DOJ Claims It Can Read Your E-mail without a Warrant. Proparanoid. A simple solution: establish a Web Walker, your own Internet emulation to totally bypass the existing system — and its snoops The FBI, CIA, DIA, DHS, NSA, and dozens of other agencies including the Federal Reserve spy on internet users, and it is going to get much worse, SOON — perhaps to include martial law and suspension of the Constitution in the major next terrorism wave.
For example, CISPA and other legislation continues to threaten to remake the Internet into a completely transparent spying mechanism, or worse, it seems logical to expect government to shut these systems down altogether in a Martial Law or other declared emergency, or if there is a 99% Occupy on Steroids event, or worse. Since the attacks of Sept. 11, the government has created more than 260 new Agencies, the bulk of which are geared up for or in support of spying on you and me, what we do, say, and think. There’s nothing particularly novel about the idea (but by all means, feel free to credit me with accolades). CISPA Sponsor Mike Rogers May Go On To Lead The FBI. Texas Politicians Fast Track CISPA-Like Law Through House, Senate Vote Expected Soon.
Liberal-flavored site Burnt Orange Report sheds some light on a Texas bill sponsored by both Democrats and Republicans in the House that gives law enforcement in the state broad powers to look at private Internet data without much justification.
The bill was sponsored by Texas Republican Reps. John Frullo, Allen Fletcher, and John Carona; and Democratic Rep. Senfronia Thompson. House Bill 2268 is described as follows: "Relating to search warrants issued in this state and other states for certain customer data, communications, and other related information held in electronic storage in this state and other states by providers of electronic communications services and remote computing services. " Rep. Mike Rogers sponsored CISPA, a bill that would give the FBI new power to access private user data. Rep. Mike Rogers is also the front runner to become the next director of the FBI. : technology. Let's not sacrifice privacy on altar of cybersecurity.
5 Things to Look for in CISPA's Replacement. Takeaway: CISPA failed in the Senate, but that doesn't mean it's dead; its next incarnation is likely to include many of the same issues.
The emergence of the Cyber Intelligence Sharing and Protection Act (CISPA) has been an ongoing saga about how the American government handles issues surrounding personal privacy and security on the Internet. After passing the House last year, CISPA stalled in the Senate this April. Even so, many critics say it still isn't dead, and that at the very least, the government will be trying something similar in the near future. There's been a lot of buzz about CISPA, but its effects aren't entirely clear. So how would CISPA (or similar legislation based on it) affect everyday Internet users?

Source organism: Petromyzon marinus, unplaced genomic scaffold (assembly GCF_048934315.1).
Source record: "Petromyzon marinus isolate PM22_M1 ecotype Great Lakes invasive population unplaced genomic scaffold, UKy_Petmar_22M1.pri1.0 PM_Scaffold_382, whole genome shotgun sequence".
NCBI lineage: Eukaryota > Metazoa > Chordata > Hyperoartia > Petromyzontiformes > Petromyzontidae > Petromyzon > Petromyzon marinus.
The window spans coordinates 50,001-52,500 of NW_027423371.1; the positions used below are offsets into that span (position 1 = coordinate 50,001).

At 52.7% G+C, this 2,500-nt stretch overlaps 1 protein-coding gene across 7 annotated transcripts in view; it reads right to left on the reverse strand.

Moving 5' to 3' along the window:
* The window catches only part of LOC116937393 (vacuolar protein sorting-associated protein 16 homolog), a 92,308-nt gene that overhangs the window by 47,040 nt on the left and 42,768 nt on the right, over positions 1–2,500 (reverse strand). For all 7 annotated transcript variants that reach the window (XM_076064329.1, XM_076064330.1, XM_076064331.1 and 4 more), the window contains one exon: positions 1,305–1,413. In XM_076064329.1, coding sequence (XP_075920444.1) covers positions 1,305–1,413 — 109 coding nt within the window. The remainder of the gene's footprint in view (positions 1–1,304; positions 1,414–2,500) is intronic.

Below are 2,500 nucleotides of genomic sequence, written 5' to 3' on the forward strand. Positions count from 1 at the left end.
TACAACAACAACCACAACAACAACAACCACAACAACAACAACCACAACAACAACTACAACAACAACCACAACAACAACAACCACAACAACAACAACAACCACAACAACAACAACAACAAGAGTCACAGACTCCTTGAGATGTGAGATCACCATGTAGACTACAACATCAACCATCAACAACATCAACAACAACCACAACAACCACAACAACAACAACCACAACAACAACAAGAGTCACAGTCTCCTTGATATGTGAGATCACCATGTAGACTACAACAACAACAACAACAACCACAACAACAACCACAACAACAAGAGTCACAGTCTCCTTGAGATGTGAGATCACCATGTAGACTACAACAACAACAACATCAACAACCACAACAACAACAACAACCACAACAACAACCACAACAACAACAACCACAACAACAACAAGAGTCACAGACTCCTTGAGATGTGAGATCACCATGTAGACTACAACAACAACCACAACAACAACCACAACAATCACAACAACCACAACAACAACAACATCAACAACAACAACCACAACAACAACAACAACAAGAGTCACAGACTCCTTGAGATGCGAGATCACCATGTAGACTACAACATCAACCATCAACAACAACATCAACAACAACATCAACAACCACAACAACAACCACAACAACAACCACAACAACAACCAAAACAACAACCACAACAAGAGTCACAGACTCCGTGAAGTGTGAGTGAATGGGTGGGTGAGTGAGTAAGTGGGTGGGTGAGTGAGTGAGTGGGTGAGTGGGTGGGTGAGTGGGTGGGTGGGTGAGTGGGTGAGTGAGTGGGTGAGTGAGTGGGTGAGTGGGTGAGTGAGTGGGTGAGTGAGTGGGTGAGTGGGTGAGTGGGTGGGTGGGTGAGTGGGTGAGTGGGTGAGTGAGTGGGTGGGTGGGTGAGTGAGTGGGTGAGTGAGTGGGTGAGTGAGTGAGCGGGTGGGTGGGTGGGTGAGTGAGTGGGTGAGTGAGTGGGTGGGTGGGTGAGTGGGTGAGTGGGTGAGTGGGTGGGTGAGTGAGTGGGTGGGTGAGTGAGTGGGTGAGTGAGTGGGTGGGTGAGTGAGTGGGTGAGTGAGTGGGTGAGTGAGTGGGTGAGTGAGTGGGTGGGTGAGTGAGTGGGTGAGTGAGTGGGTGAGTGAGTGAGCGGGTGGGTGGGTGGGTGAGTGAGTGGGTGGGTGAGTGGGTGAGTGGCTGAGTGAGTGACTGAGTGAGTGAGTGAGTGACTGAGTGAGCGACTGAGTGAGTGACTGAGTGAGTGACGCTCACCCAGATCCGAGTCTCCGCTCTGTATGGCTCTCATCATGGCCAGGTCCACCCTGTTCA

Existing Online Surveillance Could Get a Whole Lot Easier. LETTER — Vote for CISPA is a vote against liberty. Cispatriot Act US Reps approve CISPA cybersecurity bill. Firm firewall: Reddit, Craigslist head anti-CISPA online protest. Why CISPA Could Actually Lead To More Hacking Attacks. One thing we've talked about for years is that lawmakers are notoriously bad at thinking through the unintended consequences of legislation they put forth.
They seem to think that whatever they set the law to be will work perfectly, and that there won't be any other consequences. This is one reason why we're so wary of simple "fixes" even when the idea or purpose sound good up front. "Protecting artists" sounds good... unless it destroys the kinds of services artists need. Cybersecurity sounds good, unless it actually makes it easier to violate your privacy. And, now, people are realizing that not only may cybersecurity rules like CISPA be awful for privacy, but they could potentially lead to more "cyber" attacks, as companies look to "hack back" against those who attack them.
CISPA Continues To Draw Opposition. Cyber threats are real and have affected major corporations.
China-based hackers have even tapped into personal information from journalists at the New York Times, Washington Post and Wall Street Journal. CISPA. CISPA - The End of the Internet and Free Speech.mp4 (FreeAsSlaves) Panetta Warns of Dire Threat of Cyberattack on U.S.
After defeat of Senate cybersecurity bill, Obama weighs executive-order option. Senate Republicans recently blocked cybersecurity legislation, but the issue might not be dead after all.